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United Nations

Government and institution measures in response to COVID-19.

Government and institution measures in response to COVID-19.

Return to homepage  |  Last updated: 15 April, 2020

General measures

  • The UN Foundation, at the request of the World Health Organization (WHO), and in partnership with Swiss Philanthropy Foundation, created the COVID-19 Solidarity Response Fund on 13 March. This first-of-its-kind mechanism will mean companies, philanthropies, and individuals can all contribute to WHO’s work supporting countries, especially those with the weakest health systems, to prevent, detect, and respond to the COVID-19 pandemic. At its launch Facebook agreed to match-fund up to $10m and Google committed to double match-funding up to $5m. As of 13 April, over $145m had been raised. According to WHO’s own Strategic Preparedness and Response Plan, there is a critical immediate funding need of $675 million through the end of April alone. Donations to the Fund will support immediate global efforts to:
    • Gather critical data about the virus itself and its spread, including by boosting countries’ laboratory capacity through training and equipment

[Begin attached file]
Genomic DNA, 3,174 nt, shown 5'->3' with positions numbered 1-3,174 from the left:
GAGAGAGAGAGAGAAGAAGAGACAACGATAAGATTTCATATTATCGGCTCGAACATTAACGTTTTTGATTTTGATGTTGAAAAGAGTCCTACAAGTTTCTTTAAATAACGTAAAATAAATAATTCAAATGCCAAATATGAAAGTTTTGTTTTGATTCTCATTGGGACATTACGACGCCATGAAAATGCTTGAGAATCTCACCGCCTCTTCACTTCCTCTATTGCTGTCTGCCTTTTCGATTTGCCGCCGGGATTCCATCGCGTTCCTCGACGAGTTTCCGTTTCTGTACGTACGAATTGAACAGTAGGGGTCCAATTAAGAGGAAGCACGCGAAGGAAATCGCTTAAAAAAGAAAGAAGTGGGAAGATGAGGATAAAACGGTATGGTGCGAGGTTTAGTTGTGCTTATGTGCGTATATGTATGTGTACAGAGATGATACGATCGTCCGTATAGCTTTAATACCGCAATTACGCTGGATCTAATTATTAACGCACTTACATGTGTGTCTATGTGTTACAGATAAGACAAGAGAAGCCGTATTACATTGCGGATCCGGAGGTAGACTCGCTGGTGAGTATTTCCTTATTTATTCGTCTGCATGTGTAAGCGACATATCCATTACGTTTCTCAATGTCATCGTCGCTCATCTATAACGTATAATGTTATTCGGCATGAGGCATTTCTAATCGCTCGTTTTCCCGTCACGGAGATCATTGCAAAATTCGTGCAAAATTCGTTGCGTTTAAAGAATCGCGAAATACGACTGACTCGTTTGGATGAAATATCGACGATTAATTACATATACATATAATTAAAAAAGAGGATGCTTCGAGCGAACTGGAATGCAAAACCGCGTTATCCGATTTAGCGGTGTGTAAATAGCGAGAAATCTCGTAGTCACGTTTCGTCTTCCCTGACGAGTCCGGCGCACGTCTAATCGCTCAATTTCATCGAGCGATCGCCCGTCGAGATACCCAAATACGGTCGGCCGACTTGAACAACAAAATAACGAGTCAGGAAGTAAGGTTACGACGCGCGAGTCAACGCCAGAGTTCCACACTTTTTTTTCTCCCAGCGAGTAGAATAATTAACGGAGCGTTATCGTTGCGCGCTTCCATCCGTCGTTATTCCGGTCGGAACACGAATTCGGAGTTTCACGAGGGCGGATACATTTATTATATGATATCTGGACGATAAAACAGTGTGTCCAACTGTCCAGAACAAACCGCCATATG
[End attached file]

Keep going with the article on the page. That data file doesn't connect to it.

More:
• Ensure patients get the care they need and frontline health workers get essential supplies and information to respond
    • Help develop and deploy best practice guidance so countries, communities, and health care providers can keep people safe
    • Guide and coordinate scientists around the world to rapidly develop vaccines, better diagnostic tests, and potential treatments
    • Ensure the public has accurate, science-based, and timely information to protect themselves, prevent infection, and care for those in need
  • On 23 March it was announced by Reuters that, according to Norwegian Foreign Minister Ine Eriksen Soereide, the UN would create a global coronavirus fund to prevent the spread of coronavirus and support the treatment of patients worldwide
  • On 2 April, an Associated Press article outlined that UN Secretary-General Antonio Guterres stated the UN is facing a cash crisis because of non-payment of dues by member states, which has been exacerbated by the coronavirus pandemic. The UN chief said in a letter to the 193 member nations that unmet payments for regular budget operations have reached $2.27 billion “and we have no clear indication of when these payments might be received”. “Unpredictable cash inflows, exacerbated by the global crisis posed by the Covid-19 pandemic, seriously threaten” the UN’s ability to do its work, Mr Guterres said in the letter. He announced a temporary hiring freeze and urged all countries to pay their past and present dues and adopt measures to enable the UN to better cope with a cash crisis.
  • On 9 April, the WHO made a new funding appeal for $1bn to support its coronavirus efforts, as outlined in this Reuters article

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